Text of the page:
NEW YORK � One of the criticisms broadcasters have leveled on the cellular telephone industry is that it can�t effectively disseminate emergency information in times of need, because of failures in the system related to overuse, loss of power, or outright system damage. The cellular industry clearly agrees with that assessment � probably not in words, but certainly in actions. This article in rcrwireless.com describes Verizon�s testing of a drone that will fly over areas that are affected by some sort of emergency, at least in part taking over for cells that are, for some reason, not working fully.
The recent demo of the Verizon drone was held in conjunction with the Cape May County (New Jersey) Office of Emergency Management and drone company American Aerospace Technologies.� (Here�s a brief video of the drone, from dronelife.com.)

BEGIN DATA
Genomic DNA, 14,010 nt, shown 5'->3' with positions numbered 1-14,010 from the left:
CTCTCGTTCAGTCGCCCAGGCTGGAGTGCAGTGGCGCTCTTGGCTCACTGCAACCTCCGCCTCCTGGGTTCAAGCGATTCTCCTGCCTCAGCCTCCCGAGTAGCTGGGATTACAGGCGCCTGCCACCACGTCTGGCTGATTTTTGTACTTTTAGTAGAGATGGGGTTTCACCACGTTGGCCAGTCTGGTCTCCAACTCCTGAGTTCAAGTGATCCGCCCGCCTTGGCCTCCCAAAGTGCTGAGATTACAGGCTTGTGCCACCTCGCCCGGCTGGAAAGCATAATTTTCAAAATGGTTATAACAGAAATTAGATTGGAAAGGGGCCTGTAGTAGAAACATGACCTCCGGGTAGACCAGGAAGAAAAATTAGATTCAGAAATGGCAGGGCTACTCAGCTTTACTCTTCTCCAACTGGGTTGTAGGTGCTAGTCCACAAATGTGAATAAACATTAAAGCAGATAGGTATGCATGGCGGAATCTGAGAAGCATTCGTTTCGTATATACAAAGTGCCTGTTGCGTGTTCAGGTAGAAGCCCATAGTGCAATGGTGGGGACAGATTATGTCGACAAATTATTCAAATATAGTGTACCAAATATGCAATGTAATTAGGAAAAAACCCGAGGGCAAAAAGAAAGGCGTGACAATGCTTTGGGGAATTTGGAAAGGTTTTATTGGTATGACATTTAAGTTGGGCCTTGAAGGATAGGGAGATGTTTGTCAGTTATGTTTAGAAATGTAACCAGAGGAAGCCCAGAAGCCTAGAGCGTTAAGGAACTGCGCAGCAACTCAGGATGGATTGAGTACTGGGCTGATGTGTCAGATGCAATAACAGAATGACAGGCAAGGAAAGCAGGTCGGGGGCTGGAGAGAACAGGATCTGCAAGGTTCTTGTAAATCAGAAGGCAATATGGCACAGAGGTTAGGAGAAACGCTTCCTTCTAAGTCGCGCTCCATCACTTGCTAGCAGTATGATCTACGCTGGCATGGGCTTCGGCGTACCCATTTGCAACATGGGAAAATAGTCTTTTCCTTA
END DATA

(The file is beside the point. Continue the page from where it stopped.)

The UAV has 17-foot wingspan and a 16-hour flying time.�American Aerospace Technologies paired the drone with a mobile operations unit on the ground. Backhaul was provided over unlicensed spectrum from the drone to the mobile operations unit, which was then connected via a Verizon LTE modem to a local base station. �The first responders on the ground were able to have regular smartphone data sessions, from sharing texts and pictures to voice calls,� according to the article. Verizon had previously tailored its service in the area so that customers were moved to other bands and the drone provided the only coverage in the area for the disaster recovery simulation drill.